Regular readers of this blog know that I have, on more than one occasion, criticized sociologist Steven “Intermarriage Is The Greatest Threat” Cohen. But to tell you the truth I’m starting to feel a little sorry for the guy.
While I doubt he cares about my blog missives, and while there is of course something noble about sticking to your opinions even when they are no longer fashionable, Cohen, who is a professor at Hebrew Union College and director of the Berman Jewish Policy Archive, seems to be increasingly out of step with the non-Orthodox American Jewish community.
I just watched the video of his appearance last month, alongside InterfaithFamily.com’s Ed Case and several Jewish federation execs, at a Jewish Federations of North America General Assembly session entitled “Can We Encourage In-Marriage and Welcome Interfaith Families?”
Now, I actually share Cohen’s desire to see increased support for Jewish summer camps, educational programs, Israel trips and a variety of other programs that engage people in Jewish life.
But arguing, as he repeatedly does, that all this is important because it helps reduce the intermarriage rate, is not just offensive to those of us who are intermarried or the products of intermarriage, but uninspiring to say the least.
Cohen is a bright, articulate and highly educated man, yet he seems to have gotten trapped into this weird circular thinking, in which means and ends become confused. In Cohen’s mind, intermarriage is bad because it (according to outdated statistics examining intermarriages that occurred a generation ago or more) leads to fewer Jews, and Jewish education/engagement is good because it decreases intermarriage rates and, therefore (according to Cohen) produces more Jews.
Whether or not Jewish education/engagement does is in fact reduce intermarriage rates, I will save for another day, but if I understand Cohen’s view correctly, Jewish engagement has no intrinsic value to him and is not the end goal, but is instead simply a means to get Jews to marry Jews. (And even Cohen no longer argues that Jewish engagement actually prevents intermarriage or “inoculates” participants against intermarriage.)
Since anti-Semitism and the confinement of Jews to ghettos are also “proven” methods of reducing intermarriage rates, one almost wonders why Cohen doesn’t promote these approaches.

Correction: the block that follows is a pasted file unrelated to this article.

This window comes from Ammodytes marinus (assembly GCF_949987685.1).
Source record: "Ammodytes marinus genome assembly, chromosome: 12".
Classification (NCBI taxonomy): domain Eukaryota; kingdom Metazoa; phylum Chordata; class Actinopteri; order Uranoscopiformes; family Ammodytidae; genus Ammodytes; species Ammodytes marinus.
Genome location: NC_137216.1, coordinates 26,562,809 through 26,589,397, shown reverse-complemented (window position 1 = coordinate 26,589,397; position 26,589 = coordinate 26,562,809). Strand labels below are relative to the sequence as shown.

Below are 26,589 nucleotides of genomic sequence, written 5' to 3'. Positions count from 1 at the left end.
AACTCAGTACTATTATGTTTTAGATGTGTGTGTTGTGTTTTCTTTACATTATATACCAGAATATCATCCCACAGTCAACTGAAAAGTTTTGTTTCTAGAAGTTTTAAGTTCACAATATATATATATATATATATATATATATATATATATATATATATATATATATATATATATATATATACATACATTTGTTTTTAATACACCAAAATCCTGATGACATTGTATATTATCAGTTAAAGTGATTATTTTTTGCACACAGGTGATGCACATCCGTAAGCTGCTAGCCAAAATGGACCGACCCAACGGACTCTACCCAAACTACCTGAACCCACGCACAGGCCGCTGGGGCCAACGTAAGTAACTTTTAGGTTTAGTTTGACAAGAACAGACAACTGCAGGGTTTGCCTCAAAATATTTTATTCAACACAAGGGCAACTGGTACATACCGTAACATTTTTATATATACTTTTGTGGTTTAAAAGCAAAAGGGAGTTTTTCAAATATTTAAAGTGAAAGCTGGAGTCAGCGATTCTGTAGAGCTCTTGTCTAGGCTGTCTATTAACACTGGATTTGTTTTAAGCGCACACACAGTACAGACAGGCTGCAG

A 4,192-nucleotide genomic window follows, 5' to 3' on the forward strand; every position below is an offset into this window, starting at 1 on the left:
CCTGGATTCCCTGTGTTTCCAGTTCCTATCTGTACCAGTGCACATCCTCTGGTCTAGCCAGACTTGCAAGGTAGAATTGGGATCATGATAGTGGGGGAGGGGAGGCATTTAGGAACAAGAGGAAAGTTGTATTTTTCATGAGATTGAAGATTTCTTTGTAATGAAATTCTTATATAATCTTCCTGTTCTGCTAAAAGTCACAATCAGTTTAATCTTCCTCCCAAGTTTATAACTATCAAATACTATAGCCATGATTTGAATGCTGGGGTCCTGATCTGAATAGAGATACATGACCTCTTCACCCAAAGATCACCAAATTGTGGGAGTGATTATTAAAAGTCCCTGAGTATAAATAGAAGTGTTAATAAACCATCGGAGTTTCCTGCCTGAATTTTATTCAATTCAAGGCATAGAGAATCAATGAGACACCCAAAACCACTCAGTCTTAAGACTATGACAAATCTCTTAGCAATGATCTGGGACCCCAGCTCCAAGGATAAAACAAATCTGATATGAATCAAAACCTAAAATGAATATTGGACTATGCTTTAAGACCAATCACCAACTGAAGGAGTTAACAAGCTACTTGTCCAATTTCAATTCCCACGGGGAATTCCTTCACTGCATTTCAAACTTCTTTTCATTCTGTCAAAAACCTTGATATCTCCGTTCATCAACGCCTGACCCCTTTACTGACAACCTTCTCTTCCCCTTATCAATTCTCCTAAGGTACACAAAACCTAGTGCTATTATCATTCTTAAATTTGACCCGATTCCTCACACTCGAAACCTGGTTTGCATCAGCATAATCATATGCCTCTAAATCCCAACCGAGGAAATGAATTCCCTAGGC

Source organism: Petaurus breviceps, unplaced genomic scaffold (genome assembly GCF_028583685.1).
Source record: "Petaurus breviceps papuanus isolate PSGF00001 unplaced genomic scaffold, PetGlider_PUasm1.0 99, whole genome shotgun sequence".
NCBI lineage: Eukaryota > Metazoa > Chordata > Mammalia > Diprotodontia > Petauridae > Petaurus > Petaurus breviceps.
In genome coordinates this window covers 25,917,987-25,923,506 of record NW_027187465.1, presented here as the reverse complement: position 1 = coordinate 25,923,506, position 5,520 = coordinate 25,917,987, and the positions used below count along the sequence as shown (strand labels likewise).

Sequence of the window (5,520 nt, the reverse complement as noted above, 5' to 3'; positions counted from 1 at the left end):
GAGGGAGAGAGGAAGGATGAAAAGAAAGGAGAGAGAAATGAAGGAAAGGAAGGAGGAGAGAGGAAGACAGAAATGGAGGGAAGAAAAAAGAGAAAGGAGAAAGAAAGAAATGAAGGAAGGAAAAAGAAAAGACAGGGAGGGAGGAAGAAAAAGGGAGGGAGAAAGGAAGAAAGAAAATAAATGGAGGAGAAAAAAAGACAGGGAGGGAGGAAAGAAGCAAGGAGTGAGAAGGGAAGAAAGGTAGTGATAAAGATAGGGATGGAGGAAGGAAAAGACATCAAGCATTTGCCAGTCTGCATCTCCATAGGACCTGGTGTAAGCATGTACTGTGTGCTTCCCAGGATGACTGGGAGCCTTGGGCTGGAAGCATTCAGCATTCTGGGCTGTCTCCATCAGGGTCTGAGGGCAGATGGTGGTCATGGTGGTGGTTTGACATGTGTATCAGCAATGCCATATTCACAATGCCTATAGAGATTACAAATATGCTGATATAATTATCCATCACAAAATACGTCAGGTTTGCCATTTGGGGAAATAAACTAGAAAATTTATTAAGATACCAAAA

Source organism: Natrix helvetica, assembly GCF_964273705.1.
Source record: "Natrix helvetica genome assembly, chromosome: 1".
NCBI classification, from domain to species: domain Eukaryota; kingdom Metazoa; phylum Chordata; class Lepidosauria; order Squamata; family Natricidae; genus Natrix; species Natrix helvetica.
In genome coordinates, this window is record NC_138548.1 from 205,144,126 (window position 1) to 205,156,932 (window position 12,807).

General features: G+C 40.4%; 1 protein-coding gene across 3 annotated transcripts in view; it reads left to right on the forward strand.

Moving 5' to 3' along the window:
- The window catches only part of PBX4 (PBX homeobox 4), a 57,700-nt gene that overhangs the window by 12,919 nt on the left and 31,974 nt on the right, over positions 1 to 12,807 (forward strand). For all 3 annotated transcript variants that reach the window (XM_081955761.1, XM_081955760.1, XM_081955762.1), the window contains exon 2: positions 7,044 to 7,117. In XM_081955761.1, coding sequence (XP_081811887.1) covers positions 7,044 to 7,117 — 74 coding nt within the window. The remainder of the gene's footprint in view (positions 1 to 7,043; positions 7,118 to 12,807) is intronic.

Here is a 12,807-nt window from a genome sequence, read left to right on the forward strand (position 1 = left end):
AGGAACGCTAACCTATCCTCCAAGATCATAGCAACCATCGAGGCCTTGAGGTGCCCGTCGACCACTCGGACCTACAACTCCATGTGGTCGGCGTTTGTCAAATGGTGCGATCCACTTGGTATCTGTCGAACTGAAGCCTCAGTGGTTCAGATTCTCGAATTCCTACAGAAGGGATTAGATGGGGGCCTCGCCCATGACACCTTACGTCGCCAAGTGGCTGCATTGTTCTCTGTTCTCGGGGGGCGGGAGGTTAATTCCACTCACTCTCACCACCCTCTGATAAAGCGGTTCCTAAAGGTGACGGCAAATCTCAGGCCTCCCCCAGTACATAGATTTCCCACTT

In fact, he does like to talk about the “ZIP code” factor whereby Jews who live near other Jews are — surprise — more likely to marry Jews. Underscoring the banality of this outlook, in the middle of his opening remarks, Cohen actually said, “Meaningless Jewish associations — just Jews in contact with other Jews — is especially critical for boosting the in-marriage rate.”
I rewound and watched it over and over again, just to make sure I heard him right. (It’s exactly 26 minutes and 52 seconds into the video, if you don’t believe me.) Let’s start a special federation campaign to promote "meaningless Jewish associations."
But I need not critique Cohen because everyone else on the video — speakers and audience members alike — did, with several noting that asking how to encourage in-marriage is “the wrong question.” (If you’re interested, I blogged about Ed Case’s remarks a few weeks ago.)
Jay Sanderson of the Jewish Federation of Los Angeles said, “We have a major communal challenge. It has nothing to do with interfaith families; it has to do with everyone … Most of the Jewish community, whether intermarried or not, are opting out of Jewish engagement.”
Barry Shrage, of Boston’s Combined Jewish Philanthropies said that while his own mother actually threatened to commit suicide if he ever intermarried, the “just say no” approach has less impact than emphasizing the positive.
“My son will always remember being on my shoulders on Simchas Torah and how much joy he had, how much joy my daughter had, and they will want that for their own kids with all their heart and all their souls,” Shrage said. “So either they’re going to marry a person who will convert and live a full Jewish life or marry someone Jewish.”
Or, I would add, marry someone who is not Jewish but is supportive of them living a full Jewish life and raising Jewish children.
Shrage’s children are already married (to Jews), so it’s a moot point, but you get the idea. Definitely not a moot point: his “message of love and engagement, that Judaism is a 3,500-year-old tradition that’s filled with meaning and purpose and community and Torah.”
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